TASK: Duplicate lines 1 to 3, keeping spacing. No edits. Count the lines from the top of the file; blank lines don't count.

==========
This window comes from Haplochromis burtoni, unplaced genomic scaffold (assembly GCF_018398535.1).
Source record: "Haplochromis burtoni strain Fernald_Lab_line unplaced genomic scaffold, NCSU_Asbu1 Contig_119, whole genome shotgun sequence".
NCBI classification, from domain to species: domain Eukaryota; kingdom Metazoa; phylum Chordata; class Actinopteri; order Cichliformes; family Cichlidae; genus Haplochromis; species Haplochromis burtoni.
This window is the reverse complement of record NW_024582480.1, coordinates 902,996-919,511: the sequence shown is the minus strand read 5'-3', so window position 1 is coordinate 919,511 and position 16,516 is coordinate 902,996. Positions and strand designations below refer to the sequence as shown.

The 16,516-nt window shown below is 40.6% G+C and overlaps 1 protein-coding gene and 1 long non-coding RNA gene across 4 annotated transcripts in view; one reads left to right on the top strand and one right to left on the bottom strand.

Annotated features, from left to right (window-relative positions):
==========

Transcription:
This window comes from Haplochromis burtoni, unplaced genomic scaffold (assembly GCF_018398535.1).
Source record: "Haplochromis burtoni strain Fernald_Lab_line unplaced genomic scaffold, NCSU_Asbu1 Contig_119, whole genome shotgun sequence".
NCBI classification, from domain to species: domain Eukaryota; kingdom Metazoa; phylum Chordata; class Actinopteri; order Cichliformes; family Cichlidae; genus Haplochromis; species Haplochromis burtoni.